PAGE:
Jonathan Lucroy Says He Doesn't Regret Vetoing The Trade That Would've Sent Him To The Cleveland Indians
The day after the Cleveland Indians clinched the American League pennant, I was gonna write a blog titled, “I bet Jonathan Lucroy feels like a huge asshole today.”
I didn’t, though. I figured, meh, it’s an old story. Just let it die. Don’t kick the guy while he’s down. But now it’s a story again, because Lucroy’s talking about it. For those who are unaware of what went down, here’s a review.
Brewers catcher Jonathan Lucroy was traded to the Cleveland Indians two days before the trade deadline this past summer, but he exercised his right to veto the deal because the Tribe wouldn’t decline his club option for the 2017 season. This was a business-related decision, and not a matter of Lucroy believing that Cleveland wasn’t a true contender, although some folks did not interpret it that way.
Lucroy had concerns over playing time in 2017, because Yan Gomes and Roberto Perez are very much in the picture behind the plate. I still think that excuse is bullshit, because he’s substantially better than both of them, at least offensively, so I’m not exactly sure why he’d be so concerned over playing time. Perez and Gomes combined to hit .173 with a .549 OPS this year, and Lucroy hit .292 with an .855 OPS between Milwaukee and Texas.
Anyway, on the day of the trade deadline, Lucroy was dealt to the Texas Rangers, who were swept out of the ALDS by the Toronto Blue Jays. The day after he was dealt to Texas, Indians catcher Chris Gimenez, who isn’t even on the postseason roster, threw some shade at Lucroy for his decision to veto the trade.
There was a different sentiment when Brewers catcher Jonathan Lucroy vetoed a potential trade to Cleveland. That reaction carried a vibe more along the lines of: “You don’t want to be here? Well, then we don’t want you.”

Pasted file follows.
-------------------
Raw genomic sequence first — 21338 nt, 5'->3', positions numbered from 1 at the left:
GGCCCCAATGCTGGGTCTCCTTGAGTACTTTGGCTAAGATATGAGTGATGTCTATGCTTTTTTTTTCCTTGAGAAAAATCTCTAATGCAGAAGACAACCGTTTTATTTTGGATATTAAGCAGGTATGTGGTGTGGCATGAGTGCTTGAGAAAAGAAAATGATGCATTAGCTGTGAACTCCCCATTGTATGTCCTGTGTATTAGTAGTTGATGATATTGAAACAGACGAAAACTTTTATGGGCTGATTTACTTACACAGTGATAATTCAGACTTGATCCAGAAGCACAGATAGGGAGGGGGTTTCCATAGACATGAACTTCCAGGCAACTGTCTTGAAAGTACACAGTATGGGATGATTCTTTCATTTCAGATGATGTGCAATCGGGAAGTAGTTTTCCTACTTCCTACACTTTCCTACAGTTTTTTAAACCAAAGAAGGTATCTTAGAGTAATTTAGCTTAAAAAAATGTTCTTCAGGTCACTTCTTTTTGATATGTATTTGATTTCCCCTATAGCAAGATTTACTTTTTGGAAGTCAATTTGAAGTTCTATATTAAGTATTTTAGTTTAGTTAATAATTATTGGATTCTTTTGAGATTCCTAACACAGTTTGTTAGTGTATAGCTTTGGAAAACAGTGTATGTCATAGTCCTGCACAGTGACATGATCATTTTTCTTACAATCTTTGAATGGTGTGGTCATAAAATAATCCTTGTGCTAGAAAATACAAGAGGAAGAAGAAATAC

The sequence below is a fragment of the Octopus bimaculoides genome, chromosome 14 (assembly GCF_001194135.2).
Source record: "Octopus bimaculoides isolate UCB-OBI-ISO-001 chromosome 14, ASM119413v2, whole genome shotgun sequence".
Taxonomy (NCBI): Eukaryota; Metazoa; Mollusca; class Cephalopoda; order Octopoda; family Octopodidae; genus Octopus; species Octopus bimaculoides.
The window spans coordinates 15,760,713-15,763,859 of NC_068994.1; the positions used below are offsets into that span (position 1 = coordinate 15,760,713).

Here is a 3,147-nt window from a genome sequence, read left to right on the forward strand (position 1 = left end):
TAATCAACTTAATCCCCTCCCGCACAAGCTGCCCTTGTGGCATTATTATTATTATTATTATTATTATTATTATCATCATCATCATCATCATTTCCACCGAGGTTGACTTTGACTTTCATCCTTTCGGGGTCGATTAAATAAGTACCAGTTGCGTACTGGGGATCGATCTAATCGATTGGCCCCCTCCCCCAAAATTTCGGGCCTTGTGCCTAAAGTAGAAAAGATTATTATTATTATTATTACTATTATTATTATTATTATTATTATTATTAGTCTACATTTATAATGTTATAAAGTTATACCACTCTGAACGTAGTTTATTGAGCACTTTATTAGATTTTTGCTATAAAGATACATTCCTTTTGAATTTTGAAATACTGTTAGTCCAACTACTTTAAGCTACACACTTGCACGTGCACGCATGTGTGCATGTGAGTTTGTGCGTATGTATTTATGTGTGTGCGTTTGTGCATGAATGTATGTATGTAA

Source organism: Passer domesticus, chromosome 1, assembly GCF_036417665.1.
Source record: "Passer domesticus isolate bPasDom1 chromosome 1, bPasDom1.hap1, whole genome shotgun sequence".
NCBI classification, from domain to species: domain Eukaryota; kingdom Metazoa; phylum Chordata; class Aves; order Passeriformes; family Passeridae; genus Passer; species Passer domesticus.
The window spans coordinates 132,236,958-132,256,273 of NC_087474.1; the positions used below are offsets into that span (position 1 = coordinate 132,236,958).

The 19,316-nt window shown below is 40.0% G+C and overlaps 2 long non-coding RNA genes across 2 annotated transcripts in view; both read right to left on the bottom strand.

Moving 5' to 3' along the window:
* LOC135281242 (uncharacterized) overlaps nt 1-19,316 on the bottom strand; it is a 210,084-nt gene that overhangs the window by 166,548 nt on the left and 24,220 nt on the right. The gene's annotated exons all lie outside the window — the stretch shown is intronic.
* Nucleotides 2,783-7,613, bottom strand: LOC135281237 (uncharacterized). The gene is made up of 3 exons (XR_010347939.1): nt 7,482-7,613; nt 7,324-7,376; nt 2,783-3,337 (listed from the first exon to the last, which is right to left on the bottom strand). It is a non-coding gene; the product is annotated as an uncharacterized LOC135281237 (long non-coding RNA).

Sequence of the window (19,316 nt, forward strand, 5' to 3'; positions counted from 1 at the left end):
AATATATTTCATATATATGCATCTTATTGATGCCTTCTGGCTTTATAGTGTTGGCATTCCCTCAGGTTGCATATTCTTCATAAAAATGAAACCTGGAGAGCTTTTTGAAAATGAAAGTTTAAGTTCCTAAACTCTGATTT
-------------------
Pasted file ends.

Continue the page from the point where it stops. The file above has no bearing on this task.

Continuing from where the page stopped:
“His loss,” Gimenez said. “I don’t have any idea why he did [veto]; I just know he said something [previously] about how he wanted to play for a contender. He had the opportunity.”
“Even though he plays my position, he’s definitely an upgrade,” Gimenez said. “It’d be ridiculous to say that he wasn’t. He definitely could’ve helped. At the same time, we feel pretty strongly about the guys we have here, too. Unfortunately, he chose not to be a part of it.
“Hopefully, we can win the World Series and we’ll be laughing at him.”
A lot has been made about the Indians being motivated by those who have doubted them in the wake of losing Carlos Carrasco and Danny Salazar prior to the postseason getting underway, but the chip on the shoulder attitude really all started with this Lucroy story. Now, if you’re Lucroy, there HAS to be some element of, “Wow, I’m an asshole.” There has to be. He’s obviously saying the opposite publicly.
“I’m good, man,” Lucroy told ESPN in a text message Monday. “There’s too much drama with all that. I’m not worried about it at all. It’s over with and in the past.”
On one hand, I could level with this guy and believe him if he were to say that he’s happy in Texas. That’s a great team with some really talented and likable players and coaches. But behind closed doors, there’s no way that Lucroy isn’t like, “FUCK. I could be playing in the World Series right now.” And honestly, it’d be weird if he wasn’t reacting that way, even if it were just privately.
That’s why you play the game — to go to the World Series — and Lucroy won the lottery, then set the ticket on fire. If I’m in that Indians clubhouse, I’m buying into that same mindset of, “You don’t want to be here? Well, then we don’t want you.” I’d want the player who has the balls to bet on himself, not the guy who’s afraid that he can’t beat out a couple of .180 hitters.